Athens, Ga. – Renowned scientist James H. (Jim) Brown will be the keynote speaker at the annual Odum Lecture, sponsored by the University of Georgia Odum School of Ecology. Brown’s presentation, “Toward a Metabolic Theory of Ecology,” will begin at 12:30 p.m. on Tuesday, March 25 in the ecology building auditorium.
“Metabolic theory makes predictions about how attributes of organisms, especially body size and temperature, affect ecological processes,” said Brown. “My research has important implications for the sustainability of fisheries and marine ecosystems and also the effects of global warming.”
A public panel discussion about metabolic ecology will be held at 3:30 p.m. in the ecology auditorium. John Gittleman, dean of the Odum School of Ecology, will serve as moderator. Panelists, in addition to Brown, include David Coleman, professor emeritus at the Odum School; Alan Covich, professor at the Odum School; Sue Kilham, professor at Drexel University; and Bernard Patten, professor at the Odum School.
Brown is a Distinguished Professor of Biology at the University of New Mexico. He is known for his long-term studies in the Chihuahuan Desert near Portal, Ariz., his research on biogeography and macroecology, and his theoretical work on biological scaling and metabolism.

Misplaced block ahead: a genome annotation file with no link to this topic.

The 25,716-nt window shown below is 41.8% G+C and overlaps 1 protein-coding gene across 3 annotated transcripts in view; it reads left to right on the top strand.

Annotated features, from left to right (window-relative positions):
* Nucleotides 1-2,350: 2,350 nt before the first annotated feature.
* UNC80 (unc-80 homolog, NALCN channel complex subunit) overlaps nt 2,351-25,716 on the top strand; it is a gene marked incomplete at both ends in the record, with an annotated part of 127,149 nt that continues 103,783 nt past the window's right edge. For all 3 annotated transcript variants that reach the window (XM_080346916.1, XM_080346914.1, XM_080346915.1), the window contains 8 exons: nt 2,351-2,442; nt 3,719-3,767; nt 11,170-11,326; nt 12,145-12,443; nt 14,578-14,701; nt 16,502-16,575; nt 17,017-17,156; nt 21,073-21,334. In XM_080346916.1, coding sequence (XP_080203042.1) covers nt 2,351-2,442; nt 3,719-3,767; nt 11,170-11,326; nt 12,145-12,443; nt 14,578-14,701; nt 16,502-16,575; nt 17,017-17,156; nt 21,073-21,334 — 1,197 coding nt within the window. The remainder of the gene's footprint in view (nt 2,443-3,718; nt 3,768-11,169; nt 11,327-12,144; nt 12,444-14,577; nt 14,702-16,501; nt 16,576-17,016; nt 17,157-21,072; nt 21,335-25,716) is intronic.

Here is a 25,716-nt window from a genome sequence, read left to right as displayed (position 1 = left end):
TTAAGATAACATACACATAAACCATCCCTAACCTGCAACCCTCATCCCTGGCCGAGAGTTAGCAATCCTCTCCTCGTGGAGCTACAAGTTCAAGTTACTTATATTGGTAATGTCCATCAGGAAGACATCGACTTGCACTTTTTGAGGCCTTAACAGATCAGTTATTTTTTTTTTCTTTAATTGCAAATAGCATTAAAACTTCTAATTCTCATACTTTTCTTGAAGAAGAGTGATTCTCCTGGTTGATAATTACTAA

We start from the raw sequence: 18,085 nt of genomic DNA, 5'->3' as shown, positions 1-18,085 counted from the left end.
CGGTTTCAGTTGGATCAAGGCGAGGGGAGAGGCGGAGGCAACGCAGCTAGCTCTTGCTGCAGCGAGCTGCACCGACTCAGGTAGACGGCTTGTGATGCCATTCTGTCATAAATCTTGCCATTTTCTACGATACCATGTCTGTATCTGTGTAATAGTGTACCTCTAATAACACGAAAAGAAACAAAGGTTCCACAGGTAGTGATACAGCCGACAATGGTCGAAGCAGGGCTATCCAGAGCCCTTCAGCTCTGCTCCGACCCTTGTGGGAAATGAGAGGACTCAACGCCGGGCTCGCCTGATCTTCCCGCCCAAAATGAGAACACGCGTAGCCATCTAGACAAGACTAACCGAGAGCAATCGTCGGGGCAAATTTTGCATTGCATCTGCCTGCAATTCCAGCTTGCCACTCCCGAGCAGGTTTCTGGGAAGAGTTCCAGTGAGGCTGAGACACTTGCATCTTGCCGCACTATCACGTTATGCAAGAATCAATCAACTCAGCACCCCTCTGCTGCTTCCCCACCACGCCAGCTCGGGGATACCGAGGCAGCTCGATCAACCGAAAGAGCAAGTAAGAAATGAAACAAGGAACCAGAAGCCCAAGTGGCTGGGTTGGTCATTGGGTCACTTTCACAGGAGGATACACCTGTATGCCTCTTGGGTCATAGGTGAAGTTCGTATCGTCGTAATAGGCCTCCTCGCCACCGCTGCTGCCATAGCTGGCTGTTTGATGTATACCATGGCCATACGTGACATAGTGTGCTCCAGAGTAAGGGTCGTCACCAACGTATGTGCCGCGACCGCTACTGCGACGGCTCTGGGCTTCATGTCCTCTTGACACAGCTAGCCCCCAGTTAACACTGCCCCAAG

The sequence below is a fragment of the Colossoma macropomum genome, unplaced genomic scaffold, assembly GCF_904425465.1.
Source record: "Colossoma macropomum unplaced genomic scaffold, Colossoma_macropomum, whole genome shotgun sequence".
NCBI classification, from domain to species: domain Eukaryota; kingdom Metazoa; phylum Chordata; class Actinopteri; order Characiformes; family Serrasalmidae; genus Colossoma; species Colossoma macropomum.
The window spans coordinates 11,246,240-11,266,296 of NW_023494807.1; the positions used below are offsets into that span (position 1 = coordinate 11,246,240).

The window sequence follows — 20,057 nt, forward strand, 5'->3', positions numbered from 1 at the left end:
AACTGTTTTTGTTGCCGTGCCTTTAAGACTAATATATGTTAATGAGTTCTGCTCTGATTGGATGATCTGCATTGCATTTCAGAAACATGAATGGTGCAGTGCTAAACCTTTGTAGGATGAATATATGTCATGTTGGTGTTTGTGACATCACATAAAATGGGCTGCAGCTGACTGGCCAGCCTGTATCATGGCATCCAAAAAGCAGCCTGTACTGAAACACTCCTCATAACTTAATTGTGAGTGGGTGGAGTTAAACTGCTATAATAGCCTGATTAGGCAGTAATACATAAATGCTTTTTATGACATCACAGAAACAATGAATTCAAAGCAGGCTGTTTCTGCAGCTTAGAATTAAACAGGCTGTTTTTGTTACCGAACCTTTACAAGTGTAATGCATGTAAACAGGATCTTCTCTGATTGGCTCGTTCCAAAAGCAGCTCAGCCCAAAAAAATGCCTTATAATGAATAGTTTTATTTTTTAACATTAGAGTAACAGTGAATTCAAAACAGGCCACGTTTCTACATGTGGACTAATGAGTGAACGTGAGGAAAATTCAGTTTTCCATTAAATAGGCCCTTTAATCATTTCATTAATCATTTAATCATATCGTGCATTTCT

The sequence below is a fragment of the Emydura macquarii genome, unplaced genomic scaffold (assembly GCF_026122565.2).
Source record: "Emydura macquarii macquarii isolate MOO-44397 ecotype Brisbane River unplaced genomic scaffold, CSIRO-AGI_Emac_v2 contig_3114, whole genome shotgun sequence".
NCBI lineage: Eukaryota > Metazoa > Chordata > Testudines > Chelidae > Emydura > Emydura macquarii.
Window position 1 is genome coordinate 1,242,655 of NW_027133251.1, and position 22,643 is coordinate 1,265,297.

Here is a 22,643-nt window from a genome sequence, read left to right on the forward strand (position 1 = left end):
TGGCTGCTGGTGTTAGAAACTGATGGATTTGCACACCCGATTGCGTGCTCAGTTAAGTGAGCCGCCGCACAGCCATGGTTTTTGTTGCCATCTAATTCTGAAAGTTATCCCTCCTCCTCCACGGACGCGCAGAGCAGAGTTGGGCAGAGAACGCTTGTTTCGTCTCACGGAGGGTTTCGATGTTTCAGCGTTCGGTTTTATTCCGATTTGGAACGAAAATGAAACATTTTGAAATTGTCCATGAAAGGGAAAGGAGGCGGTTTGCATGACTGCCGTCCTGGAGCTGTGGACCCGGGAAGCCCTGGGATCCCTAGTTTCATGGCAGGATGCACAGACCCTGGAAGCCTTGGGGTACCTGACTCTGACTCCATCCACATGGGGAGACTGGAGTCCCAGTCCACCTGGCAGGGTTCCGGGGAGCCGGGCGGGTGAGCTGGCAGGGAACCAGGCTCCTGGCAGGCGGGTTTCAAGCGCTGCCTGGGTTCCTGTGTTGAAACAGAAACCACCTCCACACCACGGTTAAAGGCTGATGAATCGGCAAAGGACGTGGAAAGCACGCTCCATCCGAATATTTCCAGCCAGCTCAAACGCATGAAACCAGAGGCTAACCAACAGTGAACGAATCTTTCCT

Gittleman, who will introduce the lecture, said, “The science of ecology is in search of a theory analogous to natural selection theory that serves the science of evolution. Although it is premature, Jim Brown’s metabolic theory has the potential to unify the science of ecology and give it an all-encompassing theory.”
Brown is the recipient of several honors and awards, including election to the National Academy of Sciences, the Odum Award for teaching and the MacArthur Award for research from the Ecological Society of America. He has trained numerous undergraduates, graduate students and postdoctoral associates, many of whom hold influential positions in academia, non-governmental organizations, government agencies and the private sector.
“In addition to cutting edge science, Jim Brown has educated and mentored a new generation of ecologists,” said Gittleman. “It is an honor to have him deliver this year’s Odum Lecture.”
Honoring the late Eugene P. Odum, founder of the Odum School of Ecology, the annual Odum Lecture series is permanently funded through an endowment created by friends, colleagues, and former students. With the exception of 2005, the lecture has been held every year since 1984.
With roots that date back to the 1950s, the UGA Odum School of Ecology offers undergraduate and graduate degrees, as well as a certification program. Founder Eugene P. Odum is recognized internationally as a pioneer of ecosystem ecology. The school is ranked eighth by U.S. News and World Report for its graduate program. The Odum School is the first standalone school of ecology in the world. For more information, visit http://www.ecology.uga.edu.